Counseling One Another

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Counseling One Another

Corrective Love

When Paul wrote to the Thessalonian church, he was calling all believers to a ministry of corrective love, which he faithfully modeled as a minister of God. A key verse to consider regarding this one-another ministry is found in Paul’s first letter to the Thessalonians: “We urge you, brethren, admonish the unruly, encourage the fainthearted, help the weak, be patient with everyone” (1 Thes. 5:14). Here we notice that every church contains at least three kinds of people who need corrective love: the unruly, the fainthearted, and the weak.

Admonish the Unruly – The unruly are those who live undisciplined, disorderly lives. “The word was primarily a military term used of the soldier who is out of step or out of rank or the army moving in disarray. It then was used more generally of whatever is out of order.” The undisciplined lives of some in Thessalonica were primarily characterized by willful unemployment, “doing no work at all” (2 Thes. 3:11). According to Paul, this kind of person needs to be firmly corrected and instructed concerning God’s expectation of him or her as a diligent worker. Sometimes, when this person’s disorderliness spills over into the church, causing dissension, even stronger action will need to be taken, as found in the apostle’s letter to Titus: “Reject a factious man after a first and second warning, knowing that such a man is perverted and is sinning, being self-condemned” (3:10–11). Though all unruly behavior warrants confrontation, this is an example of destructive influence that threatens the unity of the church to the degree that it is necessary to quickly move to an advanced stage of church discipline.

Encourage the Fainthearted – The fainthearted need encouragement. The Greek word used here means “small-souled” or “despondent.” These kind of worrisome strugglers don’t need firm rebuke like the unruly, but invigorating words that redirect their discouraged hearts to trust in the goodness and faithfulness of God. Jesus used words like this to help His disciples fight anxiety: “But if God so clothes the grass in the field, which is alive today and tomorrow is thrown into the furnace, how much more will He clothe you? You men of little faith!” (Luke 12:28). Therefore, our words must dispense encouragement to those in need of it.

Help the Weak – The weak simply need our help. This word probably refers to those who are morally or spiritually weak. Richard Baxter writes of them, “It is a very sad thing for Christians to be weak: it exposeth us to dangers; it abateth our consolations and delight in God, and taketh off the sweetness of wisdom’s ways; it maketh us less serviceable to God and man, to bring less honour to our Master, and to do less good to all about us. We get small benefit in the use of the means of grace. We too easily play with the serpent’s baits, and are ensnared by his wiles. A seducer will easily shake us, and evil may be made to appear to us as good, truth as falsehood, sin as duty … We are dishonourable to the gospel by our very weakness, and little useful to any about us.” Weak believers don’t need admonishment or encouragement, but they do need help; that is, they need to “be firmly held.” They need “support” (KJV) or someone to “uphold” (NKJV) them. Jesus uses this word to describe the commitment that some make to material possessions: “he will hold to the one and despise the other” (Matt. 6:24, KJV). Commitment, or steadfastness, is what Paul has in mind as well when he requires church overseers to be “holding fast the faithful word” (Titus 1:9). Our churches will include morally and spiritually weak people who need us to not let them go but instead support them and “hold their feet to the fire,” in the sense of helping them grow in commitment. These brethren don’t need the kind of help that feeds their weakness; they need accountability. They need to learn how to be “steadfast, immovable, always abounding in the work of the Lord” (1 Cor. 15:58).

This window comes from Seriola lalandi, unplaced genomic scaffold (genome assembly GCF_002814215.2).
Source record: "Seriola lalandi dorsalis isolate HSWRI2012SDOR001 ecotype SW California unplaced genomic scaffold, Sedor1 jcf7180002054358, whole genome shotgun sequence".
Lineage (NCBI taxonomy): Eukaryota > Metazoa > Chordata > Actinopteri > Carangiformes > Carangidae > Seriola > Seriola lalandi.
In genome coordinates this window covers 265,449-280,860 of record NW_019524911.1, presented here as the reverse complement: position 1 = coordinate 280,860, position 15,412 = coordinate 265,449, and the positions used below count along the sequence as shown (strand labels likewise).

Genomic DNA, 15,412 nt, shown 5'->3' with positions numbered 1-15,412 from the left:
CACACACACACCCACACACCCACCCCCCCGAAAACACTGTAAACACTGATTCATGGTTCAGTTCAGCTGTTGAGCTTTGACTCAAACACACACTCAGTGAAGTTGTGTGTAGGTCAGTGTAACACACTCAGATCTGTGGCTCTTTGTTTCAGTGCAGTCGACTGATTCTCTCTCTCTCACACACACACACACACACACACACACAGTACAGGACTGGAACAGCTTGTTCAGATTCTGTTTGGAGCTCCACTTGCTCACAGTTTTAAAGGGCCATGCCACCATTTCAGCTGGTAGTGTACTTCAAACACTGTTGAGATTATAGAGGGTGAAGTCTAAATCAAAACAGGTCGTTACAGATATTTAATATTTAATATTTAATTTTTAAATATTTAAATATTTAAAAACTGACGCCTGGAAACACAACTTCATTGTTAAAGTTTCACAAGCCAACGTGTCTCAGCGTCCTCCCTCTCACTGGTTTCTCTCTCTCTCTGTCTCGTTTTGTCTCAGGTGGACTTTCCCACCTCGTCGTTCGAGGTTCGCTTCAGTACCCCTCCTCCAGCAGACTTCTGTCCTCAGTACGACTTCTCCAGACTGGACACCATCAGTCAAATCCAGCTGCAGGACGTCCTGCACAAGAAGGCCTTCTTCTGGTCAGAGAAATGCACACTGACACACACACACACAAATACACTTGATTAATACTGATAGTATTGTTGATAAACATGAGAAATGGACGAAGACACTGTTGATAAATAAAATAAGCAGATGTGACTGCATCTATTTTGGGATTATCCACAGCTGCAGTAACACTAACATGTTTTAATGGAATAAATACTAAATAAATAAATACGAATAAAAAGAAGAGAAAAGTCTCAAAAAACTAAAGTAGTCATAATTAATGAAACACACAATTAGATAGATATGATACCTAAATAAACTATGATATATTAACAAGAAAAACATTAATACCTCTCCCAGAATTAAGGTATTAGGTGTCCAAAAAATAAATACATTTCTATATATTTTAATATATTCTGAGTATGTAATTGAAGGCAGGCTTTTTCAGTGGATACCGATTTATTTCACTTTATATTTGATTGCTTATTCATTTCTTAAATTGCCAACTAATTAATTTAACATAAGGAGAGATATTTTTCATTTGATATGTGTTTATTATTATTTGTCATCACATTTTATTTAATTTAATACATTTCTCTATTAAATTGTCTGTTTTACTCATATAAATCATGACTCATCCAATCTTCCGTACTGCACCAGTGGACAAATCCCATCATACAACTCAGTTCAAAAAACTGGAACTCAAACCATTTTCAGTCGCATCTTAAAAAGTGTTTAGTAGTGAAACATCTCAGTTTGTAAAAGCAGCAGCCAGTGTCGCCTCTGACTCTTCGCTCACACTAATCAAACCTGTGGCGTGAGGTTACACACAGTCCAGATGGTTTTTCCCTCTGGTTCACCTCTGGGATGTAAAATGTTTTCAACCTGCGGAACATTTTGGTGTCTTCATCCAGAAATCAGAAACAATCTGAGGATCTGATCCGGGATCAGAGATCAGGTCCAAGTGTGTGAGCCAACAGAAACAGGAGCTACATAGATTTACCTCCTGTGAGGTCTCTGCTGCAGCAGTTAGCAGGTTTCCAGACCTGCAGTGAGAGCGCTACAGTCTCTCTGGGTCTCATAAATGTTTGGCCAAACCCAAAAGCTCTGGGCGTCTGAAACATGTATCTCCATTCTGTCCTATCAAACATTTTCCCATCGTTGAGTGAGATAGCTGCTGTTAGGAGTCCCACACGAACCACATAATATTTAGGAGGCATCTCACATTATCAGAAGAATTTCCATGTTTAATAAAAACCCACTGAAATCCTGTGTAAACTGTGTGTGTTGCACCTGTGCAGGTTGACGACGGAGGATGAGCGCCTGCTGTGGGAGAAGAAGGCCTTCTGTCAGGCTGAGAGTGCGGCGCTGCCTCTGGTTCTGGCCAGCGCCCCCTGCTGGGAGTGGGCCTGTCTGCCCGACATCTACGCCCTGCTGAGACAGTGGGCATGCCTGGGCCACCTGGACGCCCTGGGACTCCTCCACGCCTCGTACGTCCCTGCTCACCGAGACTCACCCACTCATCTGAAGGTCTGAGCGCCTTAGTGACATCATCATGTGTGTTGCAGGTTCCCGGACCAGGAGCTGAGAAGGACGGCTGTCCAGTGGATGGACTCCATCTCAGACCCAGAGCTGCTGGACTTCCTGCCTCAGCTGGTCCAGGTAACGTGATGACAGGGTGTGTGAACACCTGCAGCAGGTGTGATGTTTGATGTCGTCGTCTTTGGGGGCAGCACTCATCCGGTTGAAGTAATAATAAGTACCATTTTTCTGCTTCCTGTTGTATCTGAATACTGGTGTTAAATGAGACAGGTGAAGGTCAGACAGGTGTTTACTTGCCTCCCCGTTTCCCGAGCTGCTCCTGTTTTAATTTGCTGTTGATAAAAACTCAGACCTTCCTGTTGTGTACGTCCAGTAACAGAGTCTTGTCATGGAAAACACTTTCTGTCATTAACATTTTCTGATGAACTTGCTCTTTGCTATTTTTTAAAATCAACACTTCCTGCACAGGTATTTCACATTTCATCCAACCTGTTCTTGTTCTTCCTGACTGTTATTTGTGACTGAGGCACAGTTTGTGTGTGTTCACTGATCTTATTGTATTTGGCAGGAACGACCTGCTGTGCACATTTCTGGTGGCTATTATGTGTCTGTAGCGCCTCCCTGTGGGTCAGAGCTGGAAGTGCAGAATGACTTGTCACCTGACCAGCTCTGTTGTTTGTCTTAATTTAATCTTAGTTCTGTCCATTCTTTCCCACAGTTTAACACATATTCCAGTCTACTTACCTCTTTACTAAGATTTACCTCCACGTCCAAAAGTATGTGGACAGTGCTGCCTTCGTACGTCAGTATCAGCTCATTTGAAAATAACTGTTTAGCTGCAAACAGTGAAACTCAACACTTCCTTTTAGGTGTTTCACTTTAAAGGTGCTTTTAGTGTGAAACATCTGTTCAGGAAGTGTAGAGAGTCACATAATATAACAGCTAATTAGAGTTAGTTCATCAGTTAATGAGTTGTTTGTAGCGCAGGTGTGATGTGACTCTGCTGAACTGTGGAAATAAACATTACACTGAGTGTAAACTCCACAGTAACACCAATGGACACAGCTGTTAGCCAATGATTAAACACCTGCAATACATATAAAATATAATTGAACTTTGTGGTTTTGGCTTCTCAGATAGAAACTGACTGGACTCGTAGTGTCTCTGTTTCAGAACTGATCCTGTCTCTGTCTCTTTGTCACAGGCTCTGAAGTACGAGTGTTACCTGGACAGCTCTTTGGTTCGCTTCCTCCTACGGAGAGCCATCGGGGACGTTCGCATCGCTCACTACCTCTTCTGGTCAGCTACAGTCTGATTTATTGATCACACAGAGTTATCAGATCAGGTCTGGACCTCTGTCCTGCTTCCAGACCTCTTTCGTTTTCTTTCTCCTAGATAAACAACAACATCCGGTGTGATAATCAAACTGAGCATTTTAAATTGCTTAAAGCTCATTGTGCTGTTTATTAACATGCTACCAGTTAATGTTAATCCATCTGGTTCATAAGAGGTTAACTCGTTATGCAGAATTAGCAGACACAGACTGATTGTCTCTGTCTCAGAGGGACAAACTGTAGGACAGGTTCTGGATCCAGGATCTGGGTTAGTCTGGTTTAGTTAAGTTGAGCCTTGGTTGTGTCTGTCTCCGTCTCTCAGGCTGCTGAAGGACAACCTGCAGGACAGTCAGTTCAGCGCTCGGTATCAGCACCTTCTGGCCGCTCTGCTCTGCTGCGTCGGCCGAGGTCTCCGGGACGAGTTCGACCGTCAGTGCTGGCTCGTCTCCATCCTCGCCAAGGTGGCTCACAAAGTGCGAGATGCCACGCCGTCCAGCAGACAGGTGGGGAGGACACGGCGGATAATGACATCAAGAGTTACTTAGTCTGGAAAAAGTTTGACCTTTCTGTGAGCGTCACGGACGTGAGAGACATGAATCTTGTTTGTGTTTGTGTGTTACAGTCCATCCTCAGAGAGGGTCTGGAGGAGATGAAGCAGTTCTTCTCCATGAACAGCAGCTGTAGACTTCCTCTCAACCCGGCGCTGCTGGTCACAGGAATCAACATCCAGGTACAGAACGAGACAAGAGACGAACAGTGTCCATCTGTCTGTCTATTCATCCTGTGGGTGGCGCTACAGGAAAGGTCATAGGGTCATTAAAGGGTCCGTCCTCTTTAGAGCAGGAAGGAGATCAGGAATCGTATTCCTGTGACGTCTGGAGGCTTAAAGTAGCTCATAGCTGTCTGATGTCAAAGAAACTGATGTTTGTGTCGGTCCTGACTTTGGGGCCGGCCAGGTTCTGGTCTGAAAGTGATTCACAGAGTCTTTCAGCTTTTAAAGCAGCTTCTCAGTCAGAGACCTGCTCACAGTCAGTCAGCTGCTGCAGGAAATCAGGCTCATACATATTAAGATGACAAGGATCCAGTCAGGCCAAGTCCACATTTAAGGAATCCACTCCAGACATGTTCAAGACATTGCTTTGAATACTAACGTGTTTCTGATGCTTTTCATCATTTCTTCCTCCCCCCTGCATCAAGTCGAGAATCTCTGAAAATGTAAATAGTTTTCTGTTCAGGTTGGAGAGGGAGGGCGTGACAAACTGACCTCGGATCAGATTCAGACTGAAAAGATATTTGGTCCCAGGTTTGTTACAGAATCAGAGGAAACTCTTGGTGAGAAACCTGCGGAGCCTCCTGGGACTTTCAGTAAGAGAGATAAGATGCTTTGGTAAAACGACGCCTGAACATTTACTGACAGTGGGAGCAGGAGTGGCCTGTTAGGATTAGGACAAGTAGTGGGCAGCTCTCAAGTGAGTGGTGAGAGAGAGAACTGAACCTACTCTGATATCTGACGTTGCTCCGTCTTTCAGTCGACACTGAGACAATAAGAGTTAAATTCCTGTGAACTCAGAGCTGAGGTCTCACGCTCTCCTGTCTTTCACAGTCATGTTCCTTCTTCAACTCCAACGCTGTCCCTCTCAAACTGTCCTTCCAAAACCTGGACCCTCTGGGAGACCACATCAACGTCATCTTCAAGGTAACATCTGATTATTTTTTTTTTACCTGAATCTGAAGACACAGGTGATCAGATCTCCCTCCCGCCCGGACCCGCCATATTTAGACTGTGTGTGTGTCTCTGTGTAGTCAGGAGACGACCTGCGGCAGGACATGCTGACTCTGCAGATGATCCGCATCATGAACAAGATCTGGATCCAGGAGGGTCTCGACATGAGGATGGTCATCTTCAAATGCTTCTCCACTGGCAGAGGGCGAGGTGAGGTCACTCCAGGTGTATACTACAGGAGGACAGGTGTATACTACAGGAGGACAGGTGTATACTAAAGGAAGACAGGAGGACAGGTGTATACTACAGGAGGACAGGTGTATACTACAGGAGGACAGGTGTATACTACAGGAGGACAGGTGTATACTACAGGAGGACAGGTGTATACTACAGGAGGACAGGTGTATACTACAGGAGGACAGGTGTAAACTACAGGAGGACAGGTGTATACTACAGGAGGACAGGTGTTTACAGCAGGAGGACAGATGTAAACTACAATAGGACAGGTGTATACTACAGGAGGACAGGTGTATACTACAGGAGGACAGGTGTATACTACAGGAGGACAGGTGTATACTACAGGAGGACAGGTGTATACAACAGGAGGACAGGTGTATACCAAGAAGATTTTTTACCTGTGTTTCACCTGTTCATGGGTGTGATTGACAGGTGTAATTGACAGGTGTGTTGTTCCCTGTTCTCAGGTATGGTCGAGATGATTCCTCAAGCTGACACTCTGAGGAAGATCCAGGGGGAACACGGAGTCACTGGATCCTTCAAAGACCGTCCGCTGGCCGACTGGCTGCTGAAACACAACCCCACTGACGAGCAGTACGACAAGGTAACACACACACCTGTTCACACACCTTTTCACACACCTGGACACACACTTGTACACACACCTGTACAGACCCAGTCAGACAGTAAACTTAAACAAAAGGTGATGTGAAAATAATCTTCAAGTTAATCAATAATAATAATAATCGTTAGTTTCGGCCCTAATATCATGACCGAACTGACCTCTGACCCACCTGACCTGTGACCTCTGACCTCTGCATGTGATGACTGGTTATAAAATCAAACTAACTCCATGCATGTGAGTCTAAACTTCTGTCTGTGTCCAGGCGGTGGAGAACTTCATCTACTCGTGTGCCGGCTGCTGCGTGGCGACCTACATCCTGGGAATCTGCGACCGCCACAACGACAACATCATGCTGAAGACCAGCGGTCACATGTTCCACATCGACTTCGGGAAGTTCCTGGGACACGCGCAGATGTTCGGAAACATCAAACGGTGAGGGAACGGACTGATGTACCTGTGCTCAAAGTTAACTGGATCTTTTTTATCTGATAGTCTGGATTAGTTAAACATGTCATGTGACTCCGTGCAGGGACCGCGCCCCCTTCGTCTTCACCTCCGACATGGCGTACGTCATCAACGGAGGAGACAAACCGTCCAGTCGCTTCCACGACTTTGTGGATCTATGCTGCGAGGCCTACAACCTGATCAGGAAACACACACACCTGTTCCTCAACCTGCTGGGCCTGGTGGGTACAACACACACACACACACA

Be Patient with All – In addition to these three kinds of believers, “everyone” needs us to have the grace of patience. “Patient” comes from a compound word meaning “long-tempered.” Richard Baxter challenges us to carry out a personal counseling ministry for the spiritual well-being of those church members who may mistreat us: “We have to deal with distracted men who will fly in the face of their physician, but we must not, therefore, neglect their cure. He is unworthy to be a physician, who will be driven away from a phrenetic patient by foul words. Yet, alas, when sinners reproach and slander us for our love, and are more ready to spit in our faces, than to thank us for our advice, what heart-risings will there be, and how will the remnants of old Adam (pride and passion) struggle against the meekness and patience of the new man!”

It is significant that all four of the verbs in Paul’s exhortation concerning this counseling ministry—“admonish,” “encourage,” “help,” and “be patient”—are in the present tense in the Greek, implying that these kinds of people will always be in all of our churches. Biblical love, therefore, recognizes the variety of struggles and levels of maturity within God’s family and ministers with great patience, consideration, and instruction, accompanied by sensitivity from the Holy Spirit.

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